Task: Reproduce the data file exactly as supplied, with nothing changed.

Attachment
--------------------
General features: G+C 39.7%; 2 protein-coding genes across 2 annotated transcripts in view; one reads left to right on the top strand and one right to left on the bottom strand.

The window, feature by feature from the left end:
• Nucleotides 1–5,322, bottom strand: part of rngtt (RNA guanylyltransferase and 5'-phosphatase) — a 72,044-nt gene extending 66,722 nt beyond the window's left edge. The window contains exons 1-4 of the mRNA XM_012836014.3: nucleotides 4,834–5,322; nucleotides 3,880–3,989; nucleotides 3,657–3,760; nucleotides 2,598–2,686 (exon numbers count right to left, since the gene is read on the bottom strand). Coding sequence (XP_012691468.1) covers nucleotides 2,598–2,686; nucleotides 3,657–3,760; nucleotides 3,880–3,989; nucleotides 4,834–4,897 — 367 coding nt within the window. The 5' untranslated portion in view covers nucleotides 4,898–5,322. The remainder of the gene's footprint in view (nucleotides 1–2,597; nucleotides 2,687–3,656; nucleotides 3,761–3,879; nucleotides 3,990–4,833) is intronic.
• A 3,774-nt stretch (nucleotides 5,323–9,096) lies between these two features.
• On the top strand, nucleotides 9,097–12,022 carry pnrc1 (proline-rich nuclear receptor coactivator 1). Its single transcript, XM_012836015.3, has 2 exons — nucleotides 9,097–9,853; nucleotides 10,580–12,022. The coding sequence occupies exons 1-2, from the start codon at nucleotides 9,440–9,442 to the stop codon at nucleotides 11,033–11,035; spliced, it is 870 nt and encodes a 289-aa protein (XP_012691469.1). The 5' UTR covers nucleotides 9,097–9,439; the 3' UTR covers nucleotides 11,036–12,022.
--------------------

General features: G+C 39.7%; 2 protein-coding genes across 2 annotated transcripts in view; one reads left to right on the top strand and one right to left on the bottom strand.

The window, feature by feature from the left end:
• Nucleotides 1–5,322, bottom strand: part of rngtt (RNA guanylyltransferase and 5'-phosphatase) — a 72,044-nt gene extending 66,722 nt beyond the window's left edge. The window contains exons 1-4 of the mRNA XM_012836014.3: nucleotides 4,834–5,322; nucleotides 3,880–3,989; nucleotides 3,657–3,760; nucleotides 2,598–2,686 (exon numbers count right to left, since the gene is read on the bottom strand). Coding sequence (XP_012691468.1) covers nucleotides 2,598–2,686; nucleotides 3,657–3,760; nucleotides 3,880–3,989; nucleotides 4,834–4,897 — 367 coding nt within the window. The 5' untranslated portion in view covers nucleotides 4,898–5,322. The remainder of the gene's footprint in view (nucleotides 1–2,597; nucleotides 2,687–3,656; nucleotides 3,761–3,879; nucleotides 3,990–4,833) is intronic.
• A 3,774-nt stretch (nucleotides 5,323–9,096) lies between these two features.
• On the top strand, nucleotides 9,097–12,022 carry pnrc1 (proline-rich nuclear receptor coactivator 1). Its single transcript, XM_012836015.3, has 2 exons — nucleotides 9,097–9,853; nucleotides 10,580–12,022. The coding sequence occupies exons 1-2, from the start codon at nucleotides 9,440–9,442 to the stop codon at nucleotides 11,033–11,035; spliced, it is 870 nt and encodes a 289-aa protein (XP_012691469.1). The 5' UTR covers nucleotides 9,097–9,439; the 3' UTR covers nucleotides 11,036–12,022.